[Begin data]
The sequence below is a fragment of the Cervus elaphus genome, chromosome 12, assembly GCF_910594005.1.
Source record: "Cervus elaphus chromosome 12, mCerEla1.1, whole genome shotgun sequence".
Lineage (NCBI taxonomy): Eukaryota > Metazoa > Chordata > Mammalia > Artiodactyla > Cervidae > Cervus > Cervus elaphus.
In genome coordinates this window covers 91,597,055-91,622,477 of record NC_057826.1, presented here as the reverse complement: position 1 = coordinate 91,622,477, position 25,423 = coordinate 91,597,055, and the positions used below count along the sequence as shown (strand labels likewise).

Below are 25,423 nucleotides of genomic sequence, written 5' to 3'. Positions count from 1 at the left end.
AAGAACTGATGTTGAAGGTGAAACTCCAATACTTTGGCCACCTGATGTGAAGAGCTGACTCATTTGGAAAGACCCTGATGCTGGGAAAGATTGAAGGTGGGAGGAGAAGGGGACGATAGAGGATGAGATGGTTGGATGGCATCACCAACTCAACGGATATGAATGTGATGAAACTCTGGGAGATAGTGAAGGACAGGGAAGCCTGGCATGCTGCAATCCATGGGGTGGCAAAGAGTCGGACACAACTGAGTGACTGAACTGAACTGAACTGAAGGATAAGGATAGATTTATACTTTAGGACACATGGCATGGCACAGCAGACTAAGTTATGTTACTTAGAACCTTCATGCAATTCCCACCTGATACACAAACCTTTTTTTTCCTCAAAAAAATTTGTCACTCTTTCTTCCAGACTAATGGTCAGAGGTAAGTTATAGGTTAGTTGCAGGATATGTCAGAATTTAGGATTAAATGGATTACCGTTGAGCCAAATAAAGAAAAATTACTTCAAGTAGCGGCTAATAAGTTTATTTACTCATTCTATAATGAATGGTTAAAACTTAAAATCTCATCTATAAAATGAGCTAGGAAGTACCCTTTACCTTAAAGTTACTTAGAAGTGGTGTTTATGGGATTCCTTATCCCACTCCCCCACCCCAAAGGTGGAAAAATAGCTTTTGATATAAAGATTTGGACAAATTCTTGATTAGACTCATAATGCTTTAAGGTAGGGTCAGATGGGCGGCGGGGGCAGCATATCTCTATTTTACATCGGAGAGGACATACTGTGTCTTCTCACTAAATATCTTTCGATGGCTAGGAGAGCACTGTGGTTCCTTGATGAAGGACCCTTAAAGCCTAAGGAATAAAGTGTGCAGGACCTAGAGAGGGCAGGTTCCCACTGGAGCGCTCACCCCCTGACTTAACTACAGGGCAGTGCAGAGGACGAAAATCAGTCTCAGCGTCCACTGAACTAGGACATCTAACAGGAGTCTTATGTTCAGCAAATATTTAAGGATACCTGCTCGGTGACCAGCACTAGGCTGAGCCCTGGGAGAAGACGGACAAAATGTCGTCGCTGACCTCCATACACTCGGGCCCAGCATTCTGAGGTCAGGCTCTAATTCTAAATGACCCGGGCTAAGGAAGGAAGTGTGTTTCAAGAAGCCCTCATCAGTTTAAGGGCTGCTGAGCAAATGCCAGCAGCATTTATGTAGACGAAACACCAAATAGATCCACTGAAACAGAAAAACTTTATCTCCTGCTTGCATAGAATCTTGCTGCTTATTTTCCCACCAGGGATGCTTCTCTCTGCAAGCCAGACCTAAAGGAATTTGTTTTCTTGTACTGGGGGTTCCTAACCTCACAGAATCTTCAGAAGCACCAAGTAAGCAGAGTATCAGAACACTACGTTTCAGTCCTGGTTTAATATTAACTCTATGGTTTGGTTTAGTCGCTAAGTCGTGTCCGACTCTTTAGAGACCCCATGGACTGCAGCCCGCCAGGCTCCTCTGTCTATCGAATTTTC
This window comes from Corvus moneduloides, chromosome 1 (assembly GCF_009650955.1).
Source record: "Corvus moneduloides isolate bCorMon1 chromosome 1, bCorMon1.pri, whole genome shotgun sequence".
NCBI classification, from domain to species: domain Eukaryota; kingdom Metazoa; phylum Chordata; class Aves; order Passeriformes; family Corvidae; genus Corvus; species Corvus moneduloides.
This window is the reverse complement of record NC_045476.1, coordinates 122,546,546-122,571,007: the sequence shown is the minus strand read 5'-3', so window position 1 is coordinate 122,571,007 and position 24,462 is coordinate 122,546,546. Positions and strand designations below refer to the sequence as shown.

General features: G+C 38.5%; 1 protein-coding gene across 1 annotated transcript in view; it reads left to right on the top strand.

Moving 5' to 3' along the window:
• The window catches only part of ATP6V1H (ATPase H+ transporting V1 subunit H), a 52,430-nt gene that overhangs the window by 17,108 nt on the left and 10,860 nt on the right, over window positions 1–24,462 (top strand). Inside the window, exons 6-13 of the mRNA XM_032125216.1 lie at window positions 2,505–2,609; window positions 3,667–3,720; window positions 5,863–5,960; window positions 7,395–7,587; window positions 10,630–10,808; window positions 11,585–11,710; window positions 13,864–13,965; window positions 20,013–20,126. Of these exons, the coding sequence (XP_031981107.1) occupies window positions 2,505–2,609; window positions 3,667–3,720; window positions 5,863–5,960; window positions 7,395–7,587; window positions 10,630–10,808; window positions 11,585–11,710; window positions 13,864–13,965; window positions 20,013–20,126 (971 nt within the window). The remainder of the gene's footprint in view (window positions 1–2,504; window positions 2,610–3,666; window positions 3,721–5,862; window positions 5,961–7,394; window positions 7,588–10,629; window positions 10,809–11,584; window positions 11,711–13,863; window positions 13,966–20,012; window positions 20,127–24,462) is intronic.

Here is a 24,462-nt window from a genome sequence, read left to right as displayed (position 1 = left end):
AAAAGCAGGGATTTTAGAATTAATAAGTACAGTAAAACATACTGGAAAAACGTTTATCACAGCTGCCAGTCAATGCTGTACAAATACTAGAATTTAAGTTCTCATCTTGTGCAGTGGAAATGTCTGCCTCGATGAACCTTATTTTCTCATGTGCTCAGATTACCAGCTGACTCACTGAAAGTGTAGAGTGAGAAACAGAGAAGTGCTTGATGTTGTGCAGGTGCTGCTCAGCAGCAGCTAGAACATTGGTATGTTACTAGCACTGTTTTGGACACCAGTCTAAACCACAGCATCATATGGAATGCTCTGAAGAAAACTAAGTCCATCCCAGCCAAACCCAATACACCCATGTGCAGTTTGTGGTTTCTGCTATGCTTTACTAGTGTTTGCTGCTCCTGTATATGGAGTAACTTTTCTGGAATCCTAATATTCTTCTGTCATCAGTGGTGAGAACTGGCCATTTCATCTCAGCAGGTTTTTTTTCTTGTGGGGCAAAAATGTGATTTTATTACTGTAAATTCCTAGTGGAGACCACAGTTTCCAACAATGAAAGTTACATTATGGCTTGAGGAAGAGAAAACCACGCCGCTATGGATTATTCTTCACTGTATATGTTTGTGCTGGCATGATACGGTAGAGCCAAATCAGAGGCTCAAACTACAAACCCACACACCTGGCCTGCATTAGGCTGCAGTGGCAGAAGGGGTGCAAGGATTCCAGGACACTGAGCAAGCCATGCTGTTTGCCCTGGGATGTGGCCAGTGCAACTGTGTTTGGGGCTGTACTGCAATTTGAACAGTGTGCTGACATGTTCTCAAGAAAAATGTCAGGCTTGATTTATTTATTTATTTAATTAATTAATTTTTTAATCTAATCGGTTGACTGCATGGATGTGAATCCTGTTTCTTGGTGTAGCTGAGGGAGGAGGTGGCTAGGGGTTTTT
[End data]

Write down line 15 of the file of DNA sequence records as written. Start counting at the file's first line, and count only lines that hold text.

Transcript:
AAAAGCAGGGATTTTAGAATTAATAAGTACAGTAAAACATACTGGAAAAACGTTTATCACAGCTGCCAGTCAATGCTGTACAAATACTAGAATTTAAGTTCTCATCTTGTGCAGTGGAAATGTCTGCCTCGATGAACCTTATTTTCTCATGTGCTCAGATTACCAGCTGACTCACTGAAAGTGTAGAGTGAGAAACAGAGAAGTGCTTGATGTTGTGCAGGTGCTGCTCAGCAGCAGCTAGAACATTGGTATGTTACTAGCACTGTTTTGGACACCAGTCTAAACCACAGCATCATATGGAATGCTCTGAAGAAAACTAAGTCCATCCCAGCCAAACCCAATACACCCATGTGCAGTTTGTGGTTTCTGCTATGCTTTACTAGTGTTTGCTGCTCCTGTATATGGAGTAACTTTTCTGGAATCCTAATATTCTTCTGTCATCAGTGGTGAGAACTGGCCATTTCATCTCAGCAGGTTTTTTTTCTTGTGGGGCAAAAATGTGATTTTATTACTGTAAATTCCTAGTGGAGACCACAGTTTCCAACAATGAAAGTTACATTATGGCTTGAGGAAGAGAAAACCACGCCGCTATGGATTATTCTTCACTGTATATGTTTGTGCTGGCATGATACGGTAGAGCCAAATCAGAGGCTCAAACTACAAACCCACACACCTGGCCTGCATTAGGCTGCAGTGGCAGAAGGGGTGCAAGGATTCCAGGACACTGAGCAAGCCATGCTGTTTGCCCTGGGATGTGGCCAGTGCAACTGTGTTTGGGGCTGTACTGCAATTTGAACAGTGTGCTGACATGTTCTCAAGAAAAATGTCAGGCTTGATTTATTTATTTATTTAATTAATTAATTTTTTAATCTAATCGGTTGACTGCATGGATGTGAATCCTGTTTCTTGGTGTAGCTGAGGGAGGAGGTGGCTAGGGGTTTTT